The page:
This case analyzes the banking sector in Egypt and the deployment of information and communication technology in the sector in terms of adoption, diffusion, and innovation, while providing an understanding of the acceptance level of consumers of different technology-based delivery channels and electronic payment systems and the extent to which various factors influence consumers' willingness to use different technologies. The case depends on the use of the Technology Acceptance Model (TAM) (shown in Figure 1), introduced by Davis in 1985 to study the level of customer acceptance to new banking technologies in Egypt. TAM, by definition, considers user perceptions of ease of use and usefulness as the main factors affecting the acceptance level of any technology. The case will also consider the role of trust as an external variable affecting consumer adoption of electronic banking delivery channels and payment systems, which is a factor that is much associated with the cultural aspect of the society in Egypt, which for a long time was not accustomed to the use of banking services and facilities (Kamel & Assem, 2002).

click to expand
Figure 1: Technology Acceptance Model (TAM)

The research variables tested that were directly extracted from TAM include perceived ease of use (PEOU), perceived usefulness (PU), and technology acceptance (TA). PEOU and PU were simultaneously acting as dependent and independent variables, while TA was merely a dependent variable that depended on PEOU and PU. Moreover, trust (T) was used as an independent variable, which was indirectly affected by TA through its direct effect on variables PU and PEOU, as shown in Table 1.

Table 1: Research Variables




Associated Data Type



Technology Acceptance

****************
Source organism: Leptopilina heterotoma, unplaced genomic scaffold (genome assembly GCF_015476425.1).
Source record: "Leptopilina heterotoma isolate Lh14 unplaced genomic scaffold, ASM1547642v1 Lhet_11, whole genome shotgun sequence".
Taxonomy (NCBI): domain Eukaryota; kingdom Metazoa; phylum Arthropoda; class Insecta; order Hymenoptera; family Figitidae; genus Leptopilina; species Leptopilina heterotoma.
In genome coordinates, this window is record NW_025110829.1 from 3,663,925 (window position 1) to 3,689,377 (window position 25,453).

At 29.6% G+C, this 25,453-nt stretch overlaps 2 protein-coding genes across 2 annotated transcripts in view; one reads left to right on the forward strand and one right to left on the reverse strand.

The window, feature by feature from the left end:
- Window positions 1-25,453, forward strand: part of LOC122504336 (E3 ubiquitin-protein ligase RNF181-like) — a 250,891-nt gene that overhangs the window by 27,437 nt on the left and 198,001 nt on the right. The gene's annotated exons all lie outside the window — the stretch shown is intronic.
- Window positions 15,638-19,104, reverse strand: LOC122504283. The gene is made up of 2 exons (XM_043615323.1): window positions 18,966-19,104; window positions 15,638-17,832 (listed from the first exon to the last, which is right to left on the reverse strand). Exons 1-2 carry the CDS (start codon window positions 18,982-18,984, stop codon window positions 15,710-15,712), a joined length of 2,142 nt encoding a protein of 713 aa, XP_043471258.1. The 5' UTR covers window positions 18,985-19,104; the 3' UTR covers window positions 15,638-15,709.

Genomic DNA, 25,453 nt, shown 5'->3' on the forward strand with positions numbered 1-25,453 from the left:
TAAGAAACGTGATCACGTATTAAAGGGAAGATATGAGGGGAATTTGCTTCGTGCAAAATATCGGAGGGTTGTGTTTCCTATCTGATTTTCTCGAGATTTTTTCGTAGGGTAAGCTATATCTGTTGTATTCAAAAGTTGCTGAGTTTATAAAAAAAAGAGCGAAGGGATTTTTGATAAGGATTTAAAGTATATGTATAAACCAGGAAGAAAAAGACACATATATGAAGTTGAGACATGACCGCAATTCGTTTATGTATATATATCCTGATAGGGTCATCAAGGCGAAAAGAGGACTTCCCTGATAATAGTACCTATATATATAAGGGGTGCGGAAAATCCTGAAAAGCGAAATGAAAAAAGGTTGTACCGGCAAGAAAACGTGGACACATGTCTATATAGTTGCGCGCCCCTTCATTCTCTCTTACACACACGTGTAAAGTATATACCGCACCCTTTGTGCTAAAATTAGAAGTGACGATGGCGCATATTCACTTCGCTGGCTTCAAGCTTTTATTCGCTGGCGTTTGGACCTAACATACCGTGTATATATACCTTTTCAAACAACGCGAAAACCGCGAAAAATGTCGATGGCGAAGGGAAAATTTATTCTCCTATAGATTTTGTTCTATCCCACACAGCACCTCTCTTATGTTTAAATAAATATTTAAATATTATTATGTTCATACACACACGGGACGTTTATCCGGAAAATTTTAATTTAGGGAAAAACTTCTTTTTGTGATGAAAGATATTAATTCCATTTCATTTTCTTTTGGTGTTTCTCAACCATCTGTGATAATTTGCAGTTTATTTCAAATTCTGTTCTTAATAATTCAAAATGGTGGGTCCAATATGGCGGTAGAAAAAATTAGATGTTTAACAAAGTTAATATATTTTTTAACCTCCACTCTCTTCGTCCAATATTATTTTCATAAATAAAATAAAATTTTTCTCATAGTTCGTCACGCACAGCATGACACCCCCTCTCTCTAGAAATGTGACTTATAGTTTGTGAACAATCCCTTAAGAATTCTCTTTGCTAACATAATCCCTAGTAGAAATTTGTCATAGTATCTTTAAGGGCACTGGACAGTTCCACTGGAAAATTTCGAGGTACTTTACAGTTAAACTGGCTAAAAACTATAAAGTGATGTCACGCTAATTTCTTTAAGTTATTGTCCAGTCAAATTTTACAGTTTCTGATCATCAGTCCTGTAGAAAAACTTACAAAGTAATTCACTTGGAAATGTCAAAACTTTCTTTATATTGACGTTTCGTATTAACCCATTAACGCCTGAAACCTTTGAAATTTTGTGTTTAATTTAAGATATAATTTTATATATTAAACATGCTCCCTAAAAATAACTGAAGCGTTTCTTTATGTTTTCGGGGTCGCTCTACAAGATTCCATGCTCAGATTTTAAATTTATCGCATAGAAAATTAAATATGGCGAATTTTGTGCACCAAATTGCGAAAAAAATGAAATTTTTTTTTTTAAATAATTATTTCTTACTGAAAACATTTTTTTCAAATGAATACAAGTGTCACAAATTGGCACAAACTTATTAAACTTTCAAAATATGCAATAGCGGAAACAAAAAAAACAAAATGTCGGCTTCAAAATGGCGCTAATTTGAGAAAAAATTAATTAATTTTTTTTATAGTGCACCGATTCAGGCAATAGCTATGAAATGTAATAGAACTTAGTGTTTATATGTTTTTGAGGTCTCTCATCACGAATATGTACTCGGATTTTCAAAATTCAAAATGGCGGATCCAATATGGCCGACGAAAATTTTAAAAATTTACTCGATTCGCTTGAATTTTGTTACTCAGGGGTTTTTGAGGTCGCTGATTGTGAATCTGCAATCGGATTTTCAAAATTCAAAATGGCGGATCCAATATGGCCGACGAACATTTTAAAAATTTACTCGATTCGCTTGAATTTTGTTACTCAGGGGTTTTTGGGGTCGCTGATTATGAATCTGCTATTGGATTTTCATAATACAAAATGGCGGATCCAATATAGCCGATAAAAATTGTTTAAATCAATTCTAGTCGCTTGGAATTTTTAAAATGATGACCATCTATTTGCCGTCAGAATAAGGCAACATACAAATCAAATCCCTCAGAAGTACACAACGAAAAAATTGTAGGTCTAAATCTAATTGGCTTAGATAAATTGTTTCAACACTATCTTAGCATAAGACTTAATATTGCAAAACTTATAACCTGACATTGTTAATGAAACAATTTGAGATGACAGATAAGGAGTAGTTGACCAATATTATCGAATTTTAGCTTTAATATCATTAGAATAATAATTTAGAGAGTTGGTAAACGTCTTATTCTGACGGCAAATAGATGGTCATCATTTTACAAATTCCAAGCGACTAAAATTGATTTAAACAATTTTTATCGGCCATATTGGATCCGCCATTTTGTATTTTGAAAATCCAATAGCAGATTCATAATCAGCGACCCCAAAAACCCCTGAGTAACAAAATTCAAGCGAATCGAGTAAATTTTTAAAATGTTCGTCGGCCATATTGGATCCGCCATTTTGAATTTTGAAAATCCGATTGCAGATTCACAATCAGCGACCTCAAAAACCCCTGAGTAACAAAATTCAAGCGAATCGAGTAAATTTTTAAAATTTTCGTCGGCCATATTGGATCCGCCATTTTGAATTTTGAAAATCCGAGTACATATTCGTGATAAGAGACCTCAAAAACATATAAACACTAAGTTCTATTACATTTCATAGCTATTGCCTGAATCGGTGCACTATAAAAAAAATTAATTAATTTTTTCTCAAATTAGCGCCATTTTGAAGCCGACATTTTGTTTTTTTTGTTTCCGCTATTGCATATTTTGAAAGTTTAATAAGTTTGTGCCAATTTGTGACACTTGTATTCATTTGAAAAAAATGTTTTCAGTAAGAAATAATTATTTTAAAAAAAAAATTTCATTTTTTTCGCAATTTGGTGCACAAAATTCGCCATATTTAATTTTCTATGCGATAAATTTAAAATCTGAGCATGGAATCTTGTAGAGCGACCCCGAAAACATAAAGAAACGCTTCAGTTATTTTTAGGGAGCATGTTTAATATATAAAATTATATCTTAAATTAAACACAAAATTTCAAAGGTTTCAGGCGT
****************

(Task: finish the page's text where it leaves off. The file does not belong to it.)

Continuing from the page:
Discrete (0-7)

0: Accept, 7: Reject


Perceived Ease of Use



Discrete (0-7)

0: Easy, 7: Not Easy


Perceived Usefulness



Discrete (0-7)

0: Useful, 7: Not Useful





Discrete (0-7)

0: Trustful, 7: Trustless

In addition to TAM, the case used a PEST analysis to study the different environmental factors affecting the banking sector in Egypt and its deployment of different technology-based systems. The case study focused on a number of research issues, including the identification of the main environmental factors affecting the Egyptian banking sector in general, and the electronic retail banking delivery channels and payment systems in particular; the extent to which banks were encouraging their customers to use technology-based systems, and the degree of support provided to them; and the determination of the main patterns of customer usage of different electronic delivery channels and payment systems. A number of hypotheses were formulated and tested during the study that mainly describe the relationships between different research variables as proposed by TAM; such hypotheses are shown in Table 2.

Table 2: Research Hypotheses

Null Hypotheses

Alternative Hypotheses

PU has no significant effect on TA

PU has a significant effect on TA

PEOU has no significant effect on TA

PEOU has a significant effect on TA

PU has no significant effect on PEOU

PU has a significant effect on PEOU

T has no significant effect on PU

T has a significant effect on PU

T has no significant effect on PEOU

T has a significant effect on PEOU